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Borrowers explore repayment options

by Kate Aubrey11 minute read

More borrowers are opting for minimum repayments as the interest rate peak nears.

With interest rates on the rise and fixed-rate home loans expiring, mortgage holders are adjusting their repayment strategies.

During the pandemic, many people, with money to spare, began making extra payments on their mortgage debts.

The Reserve Bank of Australia (RBA) has estimated that “the median owner-occupier with a variable-rate mortgage is more than a year ahead on their mortgage payments”.


In addition, NAB said its home loan customers are about 41 months ahead of schedule – largely as a result of people paying down more over the last two years when interest rates were at record-low levels.

But, as interest rates have lifted to 4.1 per cent, alongside fixed-rate loans about to expire, paying additional mortgage repayments might not be so enticing for borrowers.

Around one-third of the outstanding housing credit are for fixed-rate loans and around half of that, estimated to be around $350 billion over 800,000 loans, have already started to roll off between June and September 2023, increasing mortgage payments at a time when the cost of living has increased.

As such, some borrowers, particularly those with multiple properties are opting for interest-only loans to reduce cash flow pressure and focus on drawing down non-deductible debts, Mortgage Choice broker on the NSW South Coast, Jen Hughes, said.

“I’m doing a refinance now to a tier three lender ... And it’s going to bring about $900 extra in their pocket to pay down their other debts,” the Merimbula-based broker said.

She added that while the client wasn’t under financial stress, the refinance strategy comes as the property “bottomed out” and they needed to wait for property prices to increase yet again.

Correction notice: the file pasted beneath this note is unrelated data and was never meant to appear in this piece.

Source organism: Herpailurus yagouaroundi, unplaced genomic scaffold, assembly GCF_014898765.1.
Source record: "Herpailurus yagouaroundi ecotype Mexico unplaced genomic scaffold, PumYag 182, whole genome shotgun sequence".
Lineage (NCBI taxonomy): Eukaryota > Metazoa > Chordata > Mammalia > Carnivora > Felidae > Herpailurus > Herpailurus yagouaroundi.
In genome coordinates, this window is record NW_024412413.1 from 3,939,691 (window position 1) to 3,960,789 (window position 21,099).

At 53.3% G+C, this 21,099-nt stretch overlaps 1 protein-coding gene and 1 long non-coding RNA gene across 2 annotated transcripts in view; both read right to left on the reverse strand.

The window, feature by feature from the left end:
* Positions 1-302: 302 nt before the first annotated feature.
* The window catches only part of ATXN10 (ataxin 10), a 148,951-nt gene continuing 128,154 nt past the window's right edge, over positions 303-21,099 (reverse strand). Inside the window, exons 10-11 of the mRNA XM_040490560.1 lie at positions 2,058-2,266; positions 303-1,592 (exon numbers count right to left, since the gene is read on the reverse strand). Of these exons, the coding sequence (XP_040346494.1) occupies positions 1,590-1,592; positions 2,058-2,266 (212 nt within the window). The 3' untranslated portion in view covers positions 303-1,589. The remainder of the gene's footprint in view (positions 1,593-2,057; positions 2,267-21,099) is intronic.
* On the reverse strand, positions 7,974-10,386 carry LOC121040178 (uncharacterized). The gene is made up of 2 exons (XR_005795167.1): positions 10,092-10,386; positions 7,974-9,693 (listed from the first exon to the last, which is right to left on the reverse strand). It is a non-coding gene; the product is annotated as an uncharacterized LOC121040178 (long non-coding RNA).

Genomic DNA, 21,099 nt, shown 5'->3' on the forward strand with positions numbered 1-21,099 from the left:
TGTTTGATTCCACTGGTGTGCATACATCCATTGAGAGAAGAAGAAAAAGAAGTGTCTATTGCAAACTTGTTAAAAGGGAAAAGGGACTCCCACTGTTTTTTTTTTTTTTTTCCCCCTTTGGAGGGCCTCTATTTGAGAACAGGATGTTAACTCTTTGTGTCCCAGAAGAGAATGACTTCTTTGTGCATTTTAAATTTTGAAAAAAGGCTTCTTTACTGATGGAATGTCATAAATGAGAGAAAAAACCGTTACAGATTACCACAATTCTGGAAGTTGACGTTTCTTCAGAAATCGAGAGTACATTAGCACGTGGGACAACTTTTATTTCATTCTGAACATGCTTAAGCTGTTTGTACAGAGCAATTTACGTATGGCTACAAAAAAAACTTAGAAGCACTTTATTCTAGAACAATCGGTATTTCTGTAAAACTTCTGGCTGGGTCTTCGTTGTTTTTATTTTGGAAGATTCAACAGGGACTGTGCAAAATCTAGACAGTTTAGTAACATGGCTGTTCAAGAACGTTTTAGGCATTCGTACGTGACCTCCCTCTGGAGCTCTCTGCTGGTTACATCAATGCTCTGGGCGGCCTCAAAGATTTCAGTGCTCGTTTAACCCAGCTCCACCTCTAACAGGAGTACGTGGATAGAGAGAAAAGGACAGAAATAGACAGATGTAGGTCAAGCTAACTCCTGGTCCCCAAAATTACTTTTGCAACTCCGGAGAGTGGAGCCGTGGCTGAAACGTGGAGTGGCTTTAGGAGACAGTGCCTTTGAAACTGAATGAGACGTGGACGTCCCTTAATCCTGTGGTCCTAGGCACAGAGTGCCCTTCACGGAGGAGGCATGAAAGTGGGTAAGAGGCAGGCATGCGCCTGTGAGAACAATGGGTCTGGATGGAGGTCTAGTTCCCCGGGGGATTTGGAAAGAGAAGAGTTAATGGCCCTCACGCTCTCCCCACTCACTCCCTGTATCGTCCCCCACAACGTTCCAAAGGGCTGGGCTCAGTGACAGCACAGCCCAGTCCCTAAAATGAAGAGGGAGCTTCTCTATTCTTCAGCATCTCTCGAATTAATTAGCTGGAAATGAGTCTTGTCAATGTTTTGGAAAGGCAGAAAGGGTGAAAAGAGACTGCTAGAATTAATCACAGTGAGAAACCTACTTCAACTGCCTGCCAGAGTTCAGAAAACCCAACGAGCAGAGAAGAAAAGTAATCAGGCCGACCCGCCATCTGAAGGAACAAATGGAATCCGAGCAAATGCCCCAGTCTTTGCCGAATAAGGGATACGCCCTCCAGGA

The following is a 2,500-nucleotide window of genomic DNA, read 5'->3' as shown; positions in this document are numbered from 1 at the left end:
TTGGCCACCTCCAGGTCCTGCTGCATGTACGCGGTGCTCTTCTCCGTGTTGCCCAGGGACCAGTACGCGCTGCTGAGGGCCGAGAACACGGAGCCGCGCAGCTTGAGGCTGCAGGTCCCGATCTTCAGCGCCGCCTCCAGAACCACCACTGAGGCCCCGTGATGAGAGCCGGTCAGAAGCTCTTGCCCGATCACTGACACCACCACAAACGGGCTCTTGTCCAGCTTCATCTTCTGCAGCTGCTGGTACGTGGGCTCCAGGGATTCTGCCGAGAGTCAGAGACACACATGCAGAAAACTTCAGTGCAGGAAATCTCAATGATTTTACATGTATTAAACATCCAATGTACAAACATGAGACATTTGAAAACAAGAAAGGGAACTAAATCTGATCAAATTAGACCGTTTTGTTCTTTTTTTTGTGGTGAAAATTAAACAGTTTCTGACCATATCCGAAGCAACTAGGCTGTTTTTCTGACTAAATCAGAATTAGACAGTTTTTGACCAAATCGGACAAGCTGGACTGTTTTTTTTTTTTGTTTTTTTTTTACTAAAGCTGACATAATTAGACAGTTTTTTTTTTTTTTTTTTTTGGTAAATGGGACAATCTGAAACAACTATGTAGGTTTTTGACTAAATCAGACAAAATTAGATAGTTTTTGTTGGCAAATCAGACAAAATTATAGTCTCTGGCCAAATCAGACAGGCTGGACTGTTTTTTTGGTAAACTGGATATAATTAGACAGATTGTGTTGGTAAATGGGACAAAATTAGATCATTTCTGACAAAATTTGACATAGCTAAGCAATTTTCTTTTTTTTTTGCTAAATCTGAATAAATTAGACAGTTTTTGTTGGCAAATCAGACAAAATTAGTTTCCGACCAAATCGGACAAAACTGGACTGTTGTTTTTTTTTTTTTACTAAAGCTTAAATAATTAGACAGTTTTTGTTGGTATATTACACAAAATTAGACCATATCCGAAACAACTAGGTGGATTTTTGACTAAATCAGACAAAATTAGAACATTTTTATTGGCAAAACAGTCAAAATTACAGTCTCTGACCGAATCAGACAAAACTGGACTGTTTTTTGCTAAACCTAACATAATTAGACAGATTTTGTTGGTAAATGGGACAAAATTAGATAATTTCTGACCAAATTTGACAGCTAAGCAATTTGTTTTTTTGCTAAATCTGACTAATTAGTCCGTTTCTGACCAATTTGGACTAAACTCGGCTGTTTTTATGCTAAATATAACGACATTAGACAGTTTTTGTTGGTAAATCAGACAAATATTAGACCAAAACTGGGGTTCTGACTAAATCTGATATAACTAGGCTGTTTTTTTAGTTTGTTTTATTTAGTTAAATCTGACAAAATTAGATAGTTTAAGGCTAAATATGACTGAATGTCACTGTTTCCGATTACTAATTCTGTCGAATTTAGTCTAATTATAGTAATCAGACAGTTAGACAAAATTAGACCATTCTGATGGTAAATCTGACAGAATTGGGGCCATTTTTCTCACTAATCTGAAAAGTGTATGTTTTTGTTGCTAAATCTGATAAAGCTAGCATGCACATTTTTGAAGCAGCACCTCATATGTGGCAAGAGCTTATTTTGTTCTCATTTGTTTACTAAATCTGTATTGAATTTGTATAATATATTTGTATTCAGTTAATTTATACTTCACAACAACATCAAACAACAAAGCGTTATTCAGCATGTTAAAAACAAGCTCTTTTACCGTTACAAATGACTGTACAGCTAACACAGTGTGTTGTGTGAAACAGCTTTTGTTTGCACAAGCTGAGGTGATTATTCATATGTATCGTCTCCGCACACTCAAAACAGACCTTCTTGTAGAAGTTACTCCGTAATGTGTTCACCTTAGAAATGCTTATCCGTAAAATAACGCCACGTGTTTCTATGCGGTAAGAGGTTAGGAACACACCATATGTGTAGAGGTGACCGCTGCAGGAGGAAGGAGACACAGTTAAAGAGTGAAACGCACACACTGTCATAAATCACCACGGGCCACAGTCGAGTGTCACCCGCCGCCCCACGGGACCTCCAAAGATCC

While such loans are more common within the investment space, owner-occupiers are also exploring this option.

Ms Hughes said another client was moving onto interest-only, but the lenders are a little more hesitant and responsible lending laws can kick in.

She also warned interest-only loans may result in higher payments over the long term, as the principal is not reduced during the interest-only period.

In 2020, ASIC provided confirmation to lenders that a change from principal and interest to interest-only repayments can be made if a consumer requests to reduce their repayments in the short term.

The corporate watchdog advised that these variations no longer trigger responsible lending obligations and contract variations can be agreed between the lender and the borrower, when applied through variations to the existing contract.

While it remains an onerous process, brokers are exploring all options available, including minimum repayments.

“Anyone who is not looking to retire within 10 years are looking at the minimum repayments,” she said, unless they have excess income.

Another emerging trend is borrowers becoming more mindful of their spending habits, Mortgage Choice broker Dan Liao said.

It coincided with the Commonwealth Bank’s June data for household spending revealing a decline of 1.7 per cent for the month.

The Brisbane-based broker reported a notable increase in clients seeking advice on reducing interest charges on their mortgages over the last three months.

“From taking advantage of multiple mortgage offsets, or even just understanding the difference in frequency of repayment can make long term,” he said.

However, he added that “the large wave of interest-only requests have not started yet.”

He suggests decreasing leverage against income by ceasing facilities like Afterpay, Zip Pay, Humm, personal loans, and car loans.

[Related: How steep is the fixed rate cliff]

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